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Publication numberUS4364054 A
Publication typeGrant
Application numberUS 06/239,217
Publication dateDec 14, 1982
Filing dateMar 2, 1981
Priority dateMar 2, 1981
Fee statusLapsed
Publication number06239217, 239217, US 4364054 A, US 4364054A, US-A-4364054, US4364054 A, US4364054A
InventorsArnold J. Kelly
Original AssigneeExxon Research And Engineering Co.
Export CitationBiBTeX, EndNote, RefMan
External Links: USPTO, USPTO Assignment, Espacenet
Method and apparatus for fluid jet printing
US 4364054 A
Abstract
A method and apparatus for fluid jet printing features a triode structured charge injection system. The ink jet system is not dependent upon the conductivity of the ink fluid to form and target the ink fluid. Two electrodes are in contact with the ink liquid and they are submerged in the fluid. One electrode is an emitter and serves to field emit charge into the liquid in response to a voltage between it and the other electrode. Depending upon the electrical mobility of the ink fluid, the injected charge will be trapped in the liquid. The liquid is then forced from an orifice and can be made to undergo break-up into droplets similar to inductively charged inks. The paper or target upon which the droplets impinge functions as a third electrode, returning the charge and completing the circuit. The ink may also be propelled as a charged column, which column can be directed by an extraneous electrical field for targeting upon the printing paper.
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Claims(44)
What is claimed is:
1. A method of fluid jet printing, comprising the steps of:
(a) introducing a supply of ink fluid to a fluid jetting means comprising at least one capillary-sized orifice; and
(b) forceably injecting a controlled amount of electrical charge inside said ink fluid wherein said charge will be substantially trapped by said ink fluid, said charge being below a charge level necessary to cause jet atomization of said ink fluid, but of sufficient amount to permit proper formation and targeting of said ink fluid.
2. The method of claim 1, wherein said ink fluid is electrically non-conductive.
3. The method of claim 1, wherein said ink fluid is injected with charge below a level of approximately 10 Coulombs/m3.
4. The method of claim 1, wherein said ink fluid can be jetted from said orifice with a laminer flow rate.
5. The method of claim 1, wherein said fluid jet printing is a continuous fluid flow process.
6. The method of claim 1, wherein said ink fluid is projected at a grounded platen.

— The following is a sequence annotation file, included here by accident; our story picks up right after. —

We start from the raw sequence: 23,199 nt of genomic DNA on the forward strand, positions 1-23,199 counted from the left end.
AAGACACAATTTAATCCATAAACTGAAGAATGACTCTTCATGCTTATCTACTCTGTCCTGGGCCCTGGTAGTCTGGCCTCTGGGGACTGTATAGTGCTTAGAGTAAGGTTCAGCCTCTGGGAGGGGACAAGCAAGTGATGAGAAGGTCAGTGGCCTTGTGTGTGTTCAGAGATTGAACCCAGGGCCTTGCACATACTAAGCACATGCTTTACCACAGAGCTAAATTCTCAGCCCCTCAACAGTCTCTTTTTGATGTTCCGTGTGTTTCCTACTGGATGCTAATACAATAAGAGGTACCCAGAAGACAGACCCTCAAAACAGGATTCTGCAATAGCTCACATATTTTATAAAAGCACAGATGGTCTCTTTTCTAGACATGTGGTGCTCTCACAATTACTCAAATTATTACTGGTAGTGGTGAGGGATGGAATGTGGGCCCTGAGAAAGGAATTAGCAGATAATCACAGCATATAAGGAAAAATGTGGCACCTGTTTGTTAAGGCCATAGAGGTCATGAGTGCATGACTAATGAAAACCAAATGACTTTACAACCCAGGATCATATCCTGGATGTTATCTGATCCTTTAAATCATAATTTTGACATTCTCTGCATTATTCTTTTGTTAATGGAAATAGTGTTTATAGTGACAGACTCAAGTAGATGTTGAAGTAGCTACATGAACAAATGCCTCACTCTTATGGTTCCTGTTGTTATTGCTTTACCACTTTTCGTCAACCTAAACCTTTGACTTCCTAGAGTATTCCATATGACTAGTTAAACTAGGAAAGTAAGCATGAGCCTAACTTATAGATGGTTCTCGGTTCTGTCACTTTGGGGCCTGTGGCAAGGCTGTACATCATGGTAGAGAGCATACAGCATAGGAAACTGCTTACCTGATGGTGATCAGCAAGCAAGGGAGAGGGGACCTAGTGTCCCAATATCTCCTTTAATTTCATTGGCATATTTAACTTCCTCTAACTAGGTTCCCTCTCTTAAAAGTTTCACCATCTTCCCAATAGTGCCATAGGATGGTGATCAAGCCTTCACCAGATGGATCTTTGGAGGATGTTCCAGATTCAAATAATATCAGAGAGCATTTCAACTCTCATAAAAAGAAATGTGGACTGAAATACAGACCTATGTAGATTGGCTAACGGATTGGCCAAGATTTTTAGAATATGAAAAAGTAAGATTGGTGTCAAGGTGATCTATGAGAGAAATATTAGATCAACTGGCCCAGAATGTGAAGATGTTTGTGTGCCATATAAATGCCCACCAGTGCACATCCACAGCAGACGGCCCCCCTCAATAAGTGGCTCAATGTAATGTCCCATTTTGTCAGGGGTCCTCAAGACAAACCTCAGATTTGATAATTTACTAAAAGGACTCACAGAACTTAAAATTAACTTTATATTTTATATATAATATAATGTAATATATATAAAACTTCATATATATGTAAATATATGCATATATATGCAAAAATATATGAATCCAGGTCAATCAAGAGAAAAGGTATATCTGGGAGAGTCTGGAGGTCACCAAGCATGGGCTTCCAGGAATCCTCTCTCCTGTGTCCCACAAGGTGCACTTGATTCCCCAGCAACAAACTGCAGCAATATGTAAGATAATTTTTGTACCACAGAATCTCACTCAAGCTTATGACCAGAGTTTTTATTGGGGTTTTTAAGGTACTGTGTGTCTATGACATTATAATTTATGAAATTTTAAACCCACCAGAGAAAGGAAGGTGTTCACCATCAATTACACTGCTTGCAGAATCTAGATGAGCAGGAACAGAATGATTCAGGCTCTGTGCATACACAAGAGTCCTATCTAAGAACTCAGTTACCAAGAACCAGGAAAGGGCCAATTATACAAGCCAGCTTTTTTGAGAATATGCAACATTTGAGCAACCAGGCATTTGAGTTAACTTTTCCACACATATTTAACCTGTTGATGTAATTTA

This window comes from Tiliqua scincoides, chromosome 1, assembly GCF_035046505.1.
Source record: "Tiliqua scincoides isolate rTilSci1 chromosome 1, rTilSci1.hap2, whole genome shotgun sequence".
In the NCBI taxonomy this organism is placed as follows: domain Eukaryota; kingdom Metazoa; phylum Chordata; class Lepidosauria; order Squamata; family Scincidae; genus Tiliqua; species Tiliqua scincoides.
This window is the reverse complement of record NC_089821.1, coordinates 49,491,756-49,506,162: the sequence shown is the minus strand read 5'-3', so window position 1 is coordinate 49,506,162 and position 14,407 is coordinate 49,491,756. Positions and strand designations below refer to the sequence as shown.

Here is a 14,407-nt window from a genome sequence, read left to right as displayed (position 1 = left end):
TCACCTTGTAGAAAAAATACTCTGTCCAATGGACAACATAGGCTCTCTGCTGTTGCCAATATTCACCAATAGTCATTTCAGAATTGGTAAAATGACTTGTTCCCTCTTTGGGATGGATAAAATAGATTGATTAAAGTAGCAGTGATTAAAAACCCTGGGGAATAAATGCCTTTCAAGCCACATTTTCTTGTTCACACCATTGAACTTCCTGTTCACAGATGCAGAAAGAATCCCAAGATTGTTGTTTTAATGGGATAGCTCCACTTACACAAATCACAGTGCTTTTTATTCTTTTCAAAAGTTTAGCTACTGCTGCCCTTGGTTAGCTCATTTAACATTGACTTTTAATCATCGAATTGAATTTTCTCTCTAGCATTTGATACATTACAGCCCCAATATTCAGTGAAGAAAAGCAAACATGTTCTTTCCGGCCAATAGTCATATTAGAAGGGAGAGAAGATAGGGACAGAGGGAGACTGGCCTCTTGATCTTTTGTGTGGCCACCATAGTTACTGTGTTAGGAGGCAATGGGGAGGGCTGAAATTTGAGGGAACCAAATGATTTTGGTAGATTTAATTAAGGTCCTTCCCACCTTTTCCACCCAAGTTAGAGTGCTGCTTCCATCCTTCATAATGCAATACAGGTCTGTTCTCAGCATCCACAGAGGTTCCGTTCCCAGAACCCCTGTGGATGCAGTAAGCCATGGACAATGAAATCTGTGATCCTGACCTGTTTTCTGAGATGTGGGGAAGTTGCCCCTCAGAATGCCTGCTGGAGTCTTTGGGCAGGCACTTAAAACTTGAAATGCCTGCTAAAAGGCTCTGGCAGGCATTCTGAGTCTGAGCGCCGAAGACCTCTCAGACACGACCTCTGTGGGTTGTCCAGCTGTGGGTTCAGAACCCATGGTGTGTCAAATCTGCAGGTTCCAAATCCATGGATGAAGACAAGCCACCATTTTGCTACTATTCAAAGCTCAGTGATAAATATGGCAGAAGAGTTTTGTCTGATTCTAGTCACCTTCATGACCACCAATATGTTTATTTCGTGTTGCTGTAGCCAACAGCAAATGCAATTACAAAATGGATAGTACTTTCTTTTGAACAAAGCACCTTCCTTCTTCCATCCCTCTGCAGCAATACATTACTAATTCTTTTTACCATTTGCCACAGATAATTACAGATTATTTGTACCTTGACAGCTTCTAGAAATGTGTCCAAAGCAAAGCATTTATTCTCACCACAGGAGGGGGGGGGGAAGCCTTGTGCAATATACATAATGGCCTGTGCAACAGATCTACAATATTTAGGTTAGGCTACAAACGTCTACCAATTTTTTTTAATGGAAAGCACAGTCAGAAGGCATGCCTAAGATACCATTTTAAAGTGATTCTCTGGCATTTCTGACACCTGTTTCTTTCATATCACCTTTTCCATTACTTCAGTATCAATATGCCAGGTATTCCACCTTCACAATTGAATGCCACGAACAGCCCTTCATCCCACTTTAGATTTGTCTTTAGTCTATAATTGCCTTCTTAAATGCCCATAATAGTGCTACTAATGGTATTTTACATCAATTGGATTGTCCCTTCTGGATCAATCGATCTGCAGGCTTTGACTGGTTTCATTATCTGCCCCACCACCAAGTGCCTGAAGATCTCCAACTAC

7. The method of claim 1, wherein said orifice has a diameter in a range of approximately 0.005 to 0.0005 inches.
8. The method of claim 1, wherein said ink fluid is injected with charge at a voltage of approximately 1 KV.
9. The method of claim 1, wherein said ink fluid is selected from but not limited to a group of printing fluid materials consisting of at least one of the following: oleic acid, castor oil, a hydrocarbon fluid, an aliphatic fluid, an alkyl fluid, an aromatic fluid, and a fluorocarbon oil.
10. The method of claim 1, wherein said ink fluid is injected with a wave-shaped charge.
11. The method of claim 1, wherein said ink fluid is injected with an alternating charge.
12. The method of claim 1, wherein said ink fluid is injected with a time transient charge.
13. The method of claim 1, wherein said ink fluid is injected with a pulsed charge.
14. A method of fluid jet printing, comprising the steps of:
(a) continuously introducing a supply of ink fluid to a fluid jetting means comprising at least one capillary-sized orifice;
(b) continuously injecting an electrical charge inside said ink fluid wherein said charge will be substantially trapped by said ink fluid; and
(c) controlling the amount of electrical charge being continuously injected into said fluid, said electrical charge being below a level necessary to cause atomization of said ink fluid, but of sufficient amount to permit proper targeting of said ink fluid.
15. The method of claim 14, wherein said ink fluid is electrically non-conductive.
16. The method of claim 14, wherein said ink fluid is injected with charge below a level of approximately 10 Coulombs/m3.
17. The method of claim 14, wherein said ink fluid can be jetted from said orifice with a laminar flow rate.
18. The method of claim 14, wherein said ink fluid is projected at a grounded platen.
19. The method of claim 14, wherein said orifice has a diameter in a range of approximately 0.005 to 0.0005 inches.
20. The method of claim 14, wherein said ink fluid is injected with charge at a voltage of approximately 1 KV.
21. The method of claim 14, wherein said ink fluid is selected from a group of printing fluid materials consisting of at least one of the following: oleic acid, castor oil, a hydrocarbon fluid, an aliphatic fluid, an alkyl fluid, an aromatic fluid, and a fluorocarbon oil.